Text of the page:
How to Use beBee Hives to Your Best Advantage?
We approach anything new by comparing it to what we already know. That's normal. It's expected. It's a great strategy. It helped us survive.
It's one of the things that allowed us, a prey animal, to rise to dominance on this big blue rock of ours.
What happens when something only looks familiar? That could cause issues. We see the familiar and stop investigating. We miss potency in favor of familiarity.
beBee Hives are an example of the familiar that masks the incredible. It's not that familiarity has failed us. It's just that we didn't go back far enough.
Many of us are used to LinkedIn Groups. Groups were a virtual meeting place where people with a common interest would congregate. They could be about anything. They were pretty cool until they got “improved.”
Hives can be Groups. When I first got to beBee, I assumed that "Hive" were just a cute name for "Group".
Yes, it is, but Hives are not so crude.
Facebook and LinkedIn both have Company pages. Some people saw Hives as beBee's versions of Company Pages.
Yes, they are, but Hives are not so crude.
Some people, myself included, saw Hives as content dividers. Hives can segregate different types of content matching different sides of a personality.
Yes, they can do that, but Hives are not so crude.
So what are Hives?
Hives are containers. They are just boxes. That may not sound very sexy.
The realization that Hives were just boxes was an AHA-moment for me. The general nature of a Hive is what makes it so powerful.
A Hive can be a Group. It can be a Bulletin Board. It can be a Discussion venue. It can be a content aggregator. It can be a file folder.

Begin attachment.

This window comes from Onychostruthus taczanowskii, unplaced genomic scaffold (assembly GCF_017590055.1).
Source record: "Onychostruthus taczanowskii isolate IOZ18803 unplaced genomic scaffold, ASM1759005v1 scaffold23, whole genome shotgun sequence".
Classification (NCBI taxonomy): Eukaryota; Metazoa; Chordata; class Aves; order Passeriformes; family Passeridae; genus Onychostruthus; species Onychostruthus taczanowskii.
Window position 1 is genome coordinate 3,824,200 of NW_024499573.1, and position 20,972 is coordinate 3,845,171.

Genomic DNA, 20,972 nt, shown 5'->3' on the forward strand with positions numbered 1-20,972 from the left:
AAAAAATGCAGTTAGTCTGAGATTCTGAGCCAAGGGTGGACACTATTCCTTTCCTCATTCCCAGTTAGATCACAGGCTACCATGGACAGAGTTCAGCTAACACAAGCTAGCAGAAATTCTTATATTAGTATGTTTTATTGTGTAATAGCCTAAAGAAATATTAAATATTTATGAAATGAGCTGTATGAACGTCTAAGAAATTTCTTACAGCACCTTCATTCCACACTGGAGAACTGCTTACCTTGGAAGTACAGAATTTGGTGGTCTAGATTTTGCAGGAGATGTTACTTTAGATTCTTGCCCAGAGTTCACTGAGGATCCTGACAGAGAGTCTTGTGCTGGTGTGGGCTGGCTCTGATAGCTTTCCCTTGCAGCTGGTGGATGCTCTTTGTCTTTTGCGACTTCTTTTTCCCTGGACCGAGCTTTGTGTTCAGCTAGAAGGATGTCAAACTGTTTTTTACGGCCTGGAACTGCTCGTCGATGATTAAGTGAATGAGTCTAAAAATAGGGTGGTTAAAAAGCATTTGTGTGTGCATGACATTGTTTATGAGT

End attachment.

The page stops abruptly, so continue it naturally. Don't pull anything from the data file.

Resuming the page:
It’s a box. It can hold whatever you want.
Hive as Aggregator
If I wanted to create a “Paul’s Writing Posts” Hive, I could put all posts about writing in there. If you wanted to find them, or if you wanted a particular one, it would be easy.
Another Hive, “Paul’s Twitter Posts” could hold all my Twitter growth-hacking posts.
Simplified cooking stuff already goes to Cooking for Men and other Culinary-Challenged People
What about the other way, the flip-side?
What if I see a post but don’t have the time to read it immediately? Why can’t I just share it to my “Paul’s Reading List” Hive to find it later?
I can. Actually, that’s a good idea. I’ll have to create that Hive.
Hives can act as company pages. Why not? Hives are just boxes and boxes don’t particularly care what you put in them.
Paul’s Super-Duper Widgets Ltd can have their own hive. They can put their company blog, product announcements, or whatever in there.
Come to think of it, they can put all that stuff into different Company hives if that suits them better.
Hives are great for FAQ type of posts too. Maja Vujovic created the beBee Cheat Sheet Hive for newcomers. It covers many aspects of getting up and running quickly and smoothly. This post is headed there.
Possible Improvements to Hives
You know I can never leave well enough alone. I pester Federico to no end. I’m surprised he hasn’t blocked me...yet.
The next paragraphs are my ramblings on how we can push Hives to the next level. Some of my suggestions fly against the wind of basic beBee philosophy.
That’s how planes take off.
Hive as Bulletin Board